One of the biggest pain points in learning how to be a home barista is dialing in a grinder for the first time. We have lots of videos and articles to help guide you through this process, but even for the best instruction followers, it can be daunting. Not only is it a steep learning curve, but also you are usually learning with expensive coffee. Check out the information below. If you're feeling like a little extra help to get started is what you need, we'll do it for you with our Grinder Dial-In Service.
Plan to invest a full bag of freshly roasted coffee learning how to dial in your grinder, but the goal of this post is to minimize waste and simplify the learning process. Also, keep in mind that your grinder should perform better after you’ve ground a few pounds of coffee through it (this is called seasoning the burrs).
Also, don't forget to take a look at our growing library of grinder specific setup and dial-in videos. If you don't see your grinder in the video library, the following guide will provide all the necessary steps to get your grinder ready and your coffee tasting amazing.
Step 1: Out of the box and onto the counter
Make sure your grinder is stable on a level surface.
Install the hopper, open the hopper throat, pour in a bag of your favorite whole bean coffee, and turn the grinder on using the on/off switch.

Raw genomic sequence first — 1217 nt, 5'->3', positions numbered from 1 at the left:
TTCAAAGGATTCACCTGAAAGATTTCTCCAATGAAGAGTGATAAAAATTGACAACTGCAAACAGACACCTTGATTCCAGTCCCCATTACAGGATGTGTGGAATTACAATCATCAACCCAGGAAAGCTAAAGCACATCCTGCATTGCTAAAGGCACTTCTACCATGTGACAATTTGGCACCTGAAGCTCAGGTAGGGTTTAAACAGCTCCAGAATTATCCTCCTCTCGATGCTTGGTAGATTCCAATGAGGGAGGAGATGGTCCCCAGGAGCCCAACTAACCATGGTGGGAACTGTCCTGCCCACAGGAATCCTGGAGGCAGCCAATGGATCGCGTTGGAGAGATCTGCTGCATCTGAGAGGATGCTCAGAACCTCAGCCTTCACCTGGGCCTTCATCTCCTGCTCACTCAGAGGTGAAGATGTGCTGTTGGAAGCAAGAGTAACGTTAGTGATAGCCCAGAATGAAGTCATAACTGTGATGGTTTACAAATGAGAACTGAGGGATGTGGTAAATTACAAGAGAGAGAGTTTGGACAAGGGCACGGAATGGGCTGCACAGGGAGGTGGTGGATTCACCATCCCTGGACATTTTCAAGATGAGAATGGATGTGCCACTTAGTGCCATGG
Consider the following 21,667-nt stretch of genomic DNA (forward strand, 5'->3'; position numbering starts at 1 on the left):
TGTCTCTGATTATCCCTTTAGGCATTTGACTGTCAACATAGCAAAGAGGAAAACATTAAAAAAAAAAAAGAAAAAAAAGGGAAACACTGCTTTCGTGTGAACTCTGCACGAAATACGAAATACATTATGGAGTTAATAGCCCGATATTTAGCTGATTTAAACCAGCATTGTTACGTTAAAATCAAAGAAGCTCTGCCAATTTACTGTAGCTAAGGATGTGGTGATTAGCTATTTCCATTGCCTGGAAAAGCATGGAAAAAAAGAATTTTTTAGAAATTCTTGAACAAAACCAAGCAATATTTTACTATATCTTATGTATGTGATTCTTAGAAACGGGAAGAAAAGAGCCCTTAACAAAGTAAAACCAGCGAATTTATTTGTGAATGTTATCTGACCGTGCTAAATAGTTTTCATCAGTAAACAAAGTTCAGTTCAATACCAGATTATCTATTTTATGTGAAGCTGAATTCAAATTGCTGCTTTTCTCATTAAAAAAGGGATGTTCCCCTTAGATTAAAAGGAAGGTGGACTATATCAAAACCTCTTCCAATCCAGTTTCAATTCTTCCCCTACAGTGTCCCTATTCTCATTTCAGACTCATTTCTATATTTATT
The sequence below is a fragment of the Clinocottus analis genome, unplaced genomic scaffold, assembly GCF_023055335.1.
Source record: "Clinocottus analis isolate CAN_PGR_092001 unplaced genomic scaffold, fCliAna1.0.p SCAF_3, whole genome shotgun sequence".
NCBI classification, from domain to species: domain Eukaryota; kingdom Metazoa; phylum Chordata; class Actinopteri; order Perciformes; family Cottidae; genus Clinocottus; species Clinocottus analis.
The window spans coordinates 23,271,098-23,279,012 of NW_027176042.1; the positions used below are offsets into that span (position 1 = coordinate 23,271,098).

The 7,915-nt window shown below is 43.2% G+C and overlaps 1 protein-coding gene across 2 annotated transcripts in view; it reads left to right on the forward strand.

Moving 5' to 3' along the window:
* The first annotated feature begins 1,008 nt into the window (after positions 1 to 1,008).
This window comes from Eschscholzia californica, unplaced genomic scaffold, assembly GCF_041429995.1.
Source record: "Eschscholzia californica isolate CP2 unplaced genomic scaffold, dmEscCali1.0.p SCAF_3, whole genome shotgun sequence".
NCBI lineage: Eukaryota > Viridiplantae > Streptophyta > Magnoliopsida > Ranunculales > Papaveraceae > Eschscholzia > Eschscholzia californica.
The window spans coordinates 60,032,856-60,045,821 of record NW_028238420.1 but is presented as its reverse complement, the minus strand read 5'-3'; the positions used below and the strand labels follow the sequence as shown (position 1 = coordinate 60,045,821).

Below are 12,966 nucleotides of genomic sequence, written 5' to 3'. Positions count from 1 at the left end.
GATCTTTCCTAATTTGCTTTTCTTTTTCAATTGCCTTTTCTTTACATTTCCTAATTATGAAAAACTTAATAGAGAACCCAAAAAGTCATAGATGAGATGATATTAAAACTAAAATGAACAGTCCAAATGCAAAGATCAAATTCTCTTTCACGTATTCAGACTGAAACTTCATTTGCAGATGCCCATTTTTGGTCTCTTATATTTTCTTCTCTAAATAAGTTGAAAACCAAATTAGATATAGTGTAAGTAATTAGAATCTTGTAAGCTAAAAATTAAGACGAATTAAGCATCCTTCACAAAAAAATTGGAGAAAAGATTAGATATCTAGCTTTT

Step 2: Feeling the coffee
For this step, set your grinder to a manual or continuous setting, instead of a timed or weight based setting. This will help you avoid wasting coffee. If you have any questions about changing the setting on your grinder, check our video resources for your specific grinder or contact us!
Grind a small amount of coffee. If no coffee comes out, gradually adjust your grinder to be more coarse until a steady flow of coffee is coming from the grinder.
Important note: many grinders are shipped at a setting that is much more fine or coarse than you will need to make espresso. This means it may require several large adjustments before you near the ideal grind size and texture.
Get your hands dirty–feel the ground coffee. Ideally, we’re looking for a texture that falls between table salt and flour.
If the coffee looks and feels very coarse like cornmeal, you’ll have to adjust the grind finer. When the grind is set too coarse, the water will gush out of the machine when you’re pulling a shot.
If the coffee looks and feels overly fine like powdered sugar, you’ll have to adjust the grind coarser. When the grind is set too fine, the machine will be unable to push the hot water through the coffee.
- For Macap grinders, adjusting course means the top collar with number indicators needs to rotate clockwise. Look for the word “grosso” to be rotating to the left.
- For Profitec grinders, the top collar needs to rotate counter-clockwise (note the arrows that point right for course, left for fine).
- For Eureka grinders, rotate the micrometric knob counter-clockwise towards “grosso”
- For Fiorenzato and Mazzer grinders, rotate the top collar clockwise towards “grosso”
- For Baratza Vario or Forte AP, the macro setting on the right should be set at 2, and adjusting courser means the left side micro adjust goes down.
- For Breville Smart Grinder, course means the grind indicator should move to the left and the numbers increase.
- For Breville Dose Control, course means the collar should rotate clockwise with the numbers increasing.
Step 3: Nailing the dose